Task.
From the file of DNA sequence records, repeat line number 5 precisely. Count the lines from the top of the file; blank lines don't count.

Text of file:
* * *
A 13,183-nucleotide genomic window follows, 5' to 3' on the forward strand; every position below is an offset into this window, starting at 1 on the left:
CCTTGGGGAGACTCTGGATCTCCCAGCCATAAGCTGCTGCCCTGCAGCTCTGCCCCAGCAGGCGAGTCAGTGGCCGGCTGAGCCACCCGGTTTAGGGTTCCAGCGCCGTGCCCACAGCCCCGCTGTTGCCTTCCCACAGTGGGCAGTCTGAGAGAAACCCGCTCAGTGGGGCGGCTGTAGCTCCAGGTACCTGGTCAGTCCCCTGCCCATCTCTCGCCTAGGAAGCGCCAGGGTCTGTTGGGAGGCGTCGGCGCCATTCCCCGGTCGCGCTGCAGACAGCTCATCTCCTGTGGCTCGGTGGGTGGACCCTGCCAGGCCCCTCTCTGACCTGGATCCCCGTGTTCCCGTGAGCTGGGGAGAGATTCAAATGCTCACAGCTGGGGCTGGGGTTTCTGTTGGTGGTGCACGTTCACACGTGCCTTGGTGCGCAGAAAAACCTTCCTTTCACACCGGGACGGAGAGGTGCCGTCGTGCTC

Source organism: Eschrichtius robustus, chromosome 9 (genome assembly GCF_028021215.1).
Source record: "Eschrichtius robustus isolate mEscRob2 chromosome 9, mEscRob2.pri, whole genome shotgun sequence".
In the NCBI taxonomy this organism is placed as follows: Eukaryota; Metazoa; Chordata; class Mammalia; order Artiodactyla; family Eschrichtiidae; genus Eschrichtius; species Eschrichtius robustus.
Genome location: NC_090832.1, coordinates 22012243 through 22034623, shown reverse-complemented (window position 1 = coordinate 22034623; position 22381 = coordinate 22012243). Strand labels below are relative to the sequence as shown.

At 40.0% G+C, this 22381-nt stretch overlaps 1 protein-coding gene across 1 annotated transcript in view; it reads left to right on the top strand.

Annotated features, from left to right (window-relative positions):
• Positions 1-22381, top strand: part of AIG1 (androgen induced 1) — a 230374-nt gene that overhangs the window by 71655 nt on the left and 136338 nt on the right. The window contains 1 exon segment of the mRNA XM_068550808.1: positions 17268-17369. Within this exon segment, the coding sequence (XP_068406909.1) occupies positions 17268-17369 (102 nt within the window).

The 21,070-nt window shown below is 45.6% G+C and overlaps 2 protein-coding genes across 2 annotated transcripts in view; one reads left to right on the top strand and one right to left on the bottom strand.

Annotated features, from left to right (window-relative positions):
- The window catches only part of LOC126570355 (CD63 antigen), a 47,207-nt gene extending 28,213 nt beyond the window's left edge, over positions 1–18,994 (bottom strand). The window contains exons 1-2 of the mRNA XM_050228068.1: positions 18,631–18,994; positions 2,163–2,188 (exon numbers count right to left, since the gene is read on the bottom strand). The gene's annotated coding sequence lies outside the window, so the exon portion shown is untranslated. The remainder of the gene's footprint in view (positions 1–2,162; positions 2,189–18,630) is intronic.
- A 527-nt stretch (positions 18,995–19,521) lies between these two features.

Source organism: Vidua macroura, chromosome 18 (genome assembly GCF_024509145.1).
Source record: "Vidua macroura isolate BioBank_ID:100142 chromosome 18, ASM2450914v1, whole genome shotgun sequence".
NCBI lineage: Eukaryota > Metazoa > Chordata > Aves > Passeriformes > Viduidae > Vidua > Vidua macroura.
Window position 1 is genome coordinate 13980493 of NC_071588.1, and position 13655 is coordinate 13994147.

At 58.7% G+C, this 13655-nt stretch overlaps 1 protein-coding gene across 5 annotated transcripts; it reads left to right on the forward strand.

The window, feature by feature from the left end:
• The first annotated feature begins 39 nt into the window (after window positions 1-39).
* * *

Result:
In the NCBI taxonomy this organism is placed as follows: Eukaryota; Metazoa; Chordata; class Mammalia; order Artiodactyla; family Eschrichtiidae; genus Eschrichtius; species Eschrichtius robustus.